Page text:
Brazil's President Luiz Inacio Lula da Silva speaks during the celebrations marking the 43rd anniversary of the founding of the Workers' Party in Brasilia
Brazil's President Luiz Inacio Lula da Silva speaks during the celebrations marking the 43rd anniversary of the founding of the Workers' Party, in Brasilia, Brazil February 13, 2023. Reuters

Brazilian President Luiz Inacio Lula da Silva said on Monday homes should no longer be built in areas at risk of landslides and major floods, pledging to address housing issues as he visited regions hit by devastating rainfall.

Lula flew over the coastal town of Sao Sebastiao alongside cabinet ministers before meeting with local officials, as the death toll from flooding that has so far claimed 36 lives was expected to climb further as 40 people remained missing.

The president promised to help rebuild the town of some 91,000 people by constructing new houses in safer places, while also saying the government must work to restore key infrastructure facilities such as roads also hit by landslides.

The floods in coastal Sao Paulo state were the latest in a series of such disasters to strike Brazil, where shoddy construction, often on hillsides, has tended to have tragic consequences during the country's rainy season.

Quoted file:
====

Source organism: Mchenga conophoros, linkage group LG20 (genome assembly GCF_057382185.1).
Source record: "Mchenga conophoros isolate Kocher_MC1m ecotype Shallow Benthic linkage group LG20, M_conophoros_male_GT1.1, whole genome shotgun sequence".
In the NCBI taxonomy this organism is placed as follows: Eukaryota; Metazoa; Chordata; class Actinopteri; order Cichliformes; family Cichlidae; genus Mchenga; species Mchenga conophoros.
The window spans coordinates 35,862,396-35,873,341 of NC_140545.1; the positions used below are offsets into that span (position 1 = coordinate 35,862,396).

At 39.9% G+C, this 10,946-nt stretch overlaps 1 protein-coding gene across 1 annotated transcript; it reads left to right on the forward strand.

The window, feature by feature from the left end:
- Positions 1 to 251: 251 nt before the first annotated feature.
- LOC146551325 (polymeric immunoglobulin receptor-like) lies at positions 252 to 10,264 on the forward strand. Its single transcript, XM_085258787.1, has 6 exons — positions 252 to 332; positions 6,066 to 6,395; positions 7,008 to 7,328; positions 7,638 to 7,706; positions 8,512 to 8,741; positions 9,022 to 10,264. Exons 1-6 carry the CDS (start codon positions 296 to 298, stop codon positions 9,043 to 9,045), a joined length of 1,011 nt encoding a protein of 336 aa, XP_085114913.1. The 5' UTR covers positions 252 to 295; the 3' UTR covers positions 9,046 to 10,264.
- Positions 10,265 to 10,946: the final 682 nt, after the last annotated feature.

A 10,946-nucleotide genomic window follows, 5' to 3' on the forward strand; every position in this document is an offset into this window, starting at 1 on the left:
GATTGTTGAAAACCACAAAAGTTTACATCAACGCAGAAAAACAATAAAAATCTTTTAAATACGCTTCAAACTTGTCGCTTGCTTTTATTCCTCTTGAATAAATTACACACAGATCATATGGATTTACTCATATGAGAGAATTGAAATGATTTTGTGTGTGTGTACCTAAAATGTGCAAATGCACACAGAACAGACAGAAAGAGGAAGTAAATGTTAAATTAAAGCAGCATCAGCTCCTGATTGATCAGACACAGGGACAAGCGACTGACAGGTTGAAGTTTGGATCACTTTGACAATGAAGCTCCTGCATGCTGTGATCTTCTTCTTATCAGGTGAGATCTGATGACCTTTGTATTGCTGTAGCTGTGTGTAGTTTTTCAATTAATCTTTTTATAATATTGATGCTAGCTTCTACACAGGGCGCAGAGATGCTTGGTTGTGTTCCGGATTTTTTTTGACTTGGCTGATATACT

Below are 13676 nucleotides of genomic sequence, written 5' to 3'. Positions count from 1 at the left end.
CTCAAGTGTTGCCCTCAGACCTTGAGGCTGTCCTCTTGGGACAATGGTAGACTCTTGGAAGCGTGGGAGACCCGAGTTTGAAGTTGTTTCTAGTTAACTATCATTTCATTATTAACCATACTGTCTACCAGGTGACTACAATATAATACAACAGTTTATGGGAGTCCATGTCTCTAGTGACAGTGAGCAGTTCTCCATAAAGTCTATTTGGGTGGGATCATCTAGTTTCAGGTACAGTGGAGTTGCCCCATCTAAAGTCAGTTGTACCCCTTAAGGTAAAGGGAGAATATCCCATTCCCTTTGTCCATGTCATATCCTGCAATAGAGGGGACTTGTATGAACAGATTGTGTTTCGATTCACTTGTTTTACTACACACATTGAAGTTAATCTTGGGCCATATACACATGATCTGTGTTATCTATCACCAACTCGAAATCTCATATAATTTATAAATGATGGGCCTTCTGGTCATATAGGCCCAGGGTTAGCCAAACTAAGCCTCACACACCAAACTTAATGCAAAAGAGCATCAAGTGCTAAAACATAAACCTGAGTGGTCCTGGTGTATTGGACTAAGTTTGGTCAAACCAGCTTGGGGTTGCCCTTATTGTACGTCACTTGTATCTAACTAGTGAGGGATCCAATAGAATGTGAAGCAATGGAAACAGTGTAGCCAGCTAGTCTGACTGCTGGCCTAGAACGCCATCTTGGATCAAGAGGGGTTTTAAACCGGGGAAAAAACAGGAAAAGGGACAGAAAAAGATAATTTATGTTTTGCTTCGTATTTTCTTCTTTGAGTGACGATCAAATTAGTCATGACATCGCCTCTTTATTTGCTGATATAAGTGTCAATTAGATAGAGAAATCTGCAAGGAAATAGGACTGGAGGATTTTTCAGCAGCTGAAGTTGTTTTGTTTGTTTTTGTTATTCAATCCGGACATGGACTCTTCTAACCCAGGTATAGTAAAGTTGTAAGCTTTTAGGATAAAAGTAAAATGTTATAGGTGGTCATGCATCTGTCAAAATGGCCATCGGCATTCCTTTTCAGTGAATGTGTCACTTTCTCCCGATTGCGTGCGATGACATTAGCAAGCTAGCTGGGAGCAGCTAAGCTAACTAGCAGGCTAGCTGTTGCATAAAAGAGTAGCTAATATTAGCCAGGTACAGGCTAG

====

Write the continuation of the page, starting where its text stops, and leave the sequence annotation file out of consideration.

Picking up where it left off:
"Sometimes nature takes us by surprise, but sometimes we also tempt nature," Lula said in a speech after meeting with Sao Paulo Governor Tarcisio de Freitas and Sao Sebastiao Mayor Felipe Augusto to coordinate their response to the tragedy.

"I think it's important that neither happen," he added. "I express my solidarity with the people of Sao Sebastiao and I hope this never happens again."

The devastating rains came amid Brazil's Carnival holiday period, when thousands flock to the region's beaches, likely aggravating the human toll of the natural disaster.

According to the Sao Paulo state government, Sao Sebastiao was the epicenter of flooding as 35 deaths were reported there, but heavy rainfall also affected nearby towns such as Ilhabela, Caraguatatuba and Ubatuba, where one casualty was reported.

More than 2,000 people had been forced from their homes, the government added, while Freitas said earlier in the day at least 40 people were still missing after rains of more than 600 millimeters (23.62 inches) pounded the coast of Brazil's richest state.

Others remained stranded with roads blocked by landslides.

"At some points we don't even know what's left of the Rio-Santos highway," Freitas said after his meeting with Lula, referring to the main road linking the region's coastal towns. "We even raise the possibility that it was dragged, that the highway no longer exists."

He declared three days of mourning in the state and a 180-day state of calamity for six towns after the disaster.

The Sao Sebastiao floods add to a series of recent natural disasters in Brazil, where in February 2022 more than 200 people were killed by mudslides and floods in the colonial-era city of Petropolis near Rio de Janeiro. The states of Bahia and Santa Catarina also suffered from similar disasters recently.